Horrible scenes in Japan
Don’t you love how Australian it is to support the underdog, and take some sort of naughty pleasure in seeing the tall poppy cut down to size.
Please, I cannot be the only one who said to themselves in a self-satisfying tone, “A ha, I knew it!” when the Melbourne Storm were stripped of their premierships due to salary cap breaches.
Or the only one who took issue with the self-promoting bravado that was brand Mundine, and took overt pleasure every time he was beaten.
I even gave a fist pump when the Ukrainian contestant won Eurovision in 2016.
We Aussies love an underdog story, a champion team getting done by the cellar dwellers or a legend getting cut down once and while.
I found it oddly comforting when Roger Federer got beaten at his height.
I even put it to you that maybe our affection for the late Sir Don himself would not be so great had his average reached the magical 100. Maybe that 0.06 discrepancy made him more relatable.
But every rule – or in this case, a cultural characteristic that sets us apart from our foreign brothers and sisters – has an exception.
That exception is a horse.
That’s right, a bloody horse.
No one of the human species could overcome our tall poppy syndrome.
But over the eras, we have had these four-legged champions in Phar Lap, Tulloch, Kingston Town, Makybe Diva, Black Caviar and now Winx.
Thirty-three wins on the trot, and not once have I barracked against her, or heard someone say, “It’s about time she gets beat”, or some other negative proclamation that so commonly follows rampant success.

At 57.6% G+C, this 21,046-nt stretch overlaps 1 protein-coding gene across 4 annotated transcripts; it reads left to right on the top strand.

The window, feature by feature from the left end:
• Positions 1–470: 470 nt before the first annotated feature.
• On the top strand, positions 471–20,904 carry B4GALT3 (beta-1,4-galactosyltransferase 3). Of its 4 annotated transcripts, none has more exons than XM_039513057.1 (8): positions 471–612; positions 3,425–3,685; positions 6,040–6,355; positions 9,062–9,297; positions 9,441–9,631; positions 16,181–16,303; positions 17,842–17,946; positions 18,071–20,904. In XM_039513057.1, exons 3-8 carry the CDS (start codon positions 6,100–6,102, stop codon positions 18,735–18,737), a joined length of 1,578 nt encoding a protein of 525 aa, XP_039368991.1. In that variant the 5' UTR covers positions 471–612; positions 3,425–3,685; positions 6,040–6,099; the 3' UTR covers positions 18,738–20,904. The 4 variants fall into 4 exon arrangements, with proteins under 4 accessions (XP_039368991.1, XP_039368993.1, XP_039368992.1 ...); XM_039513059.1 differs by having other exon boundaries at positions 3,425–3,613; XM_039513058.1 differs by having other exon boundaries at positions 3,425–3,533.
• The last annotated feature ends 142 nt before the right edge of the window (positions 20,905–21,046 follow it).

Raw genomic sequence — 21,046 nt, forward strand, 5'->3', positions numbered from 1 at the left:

We Aussies save that for tall poppies of the two-legged kind.
It’s an exception that sets us apart.
No other culture on earth loves a champion racehorse as much.
I wonder why? Maybe when we look into those big brown eyes, we see our better natures.
Black Caviar must have winked at the writers of Sydney’s Daily Telegraph in 2012 when she pipped Sally Pearson to be named sportswoman of the year. Only in Australia!
It takes a horse without the flaws of man – ambition, fame, fortune and conflict – to demonstrate the purity of a sporting champion.
The pleasure in seeing Winx’s turn of foot that makes Usain Bolt look human is what gives me great satisfaction.
Endorsements, lucrative contracts, designer outfits and fast cars are not of any consequence to the champion mare.
She also doesn’t have the ability to use her fame to say something offensive that may take away from her sporting legacy.
Apples, carrots, sugar cubes and plenty of pats are what she desires.
She will no doubt also get a finely grassed paddock, and occasional roll in the sand, and swims at the beach.
Take away their achievements and they are but a mere animal with simple needs that do not require much for health and happiness.
If only we were that simple.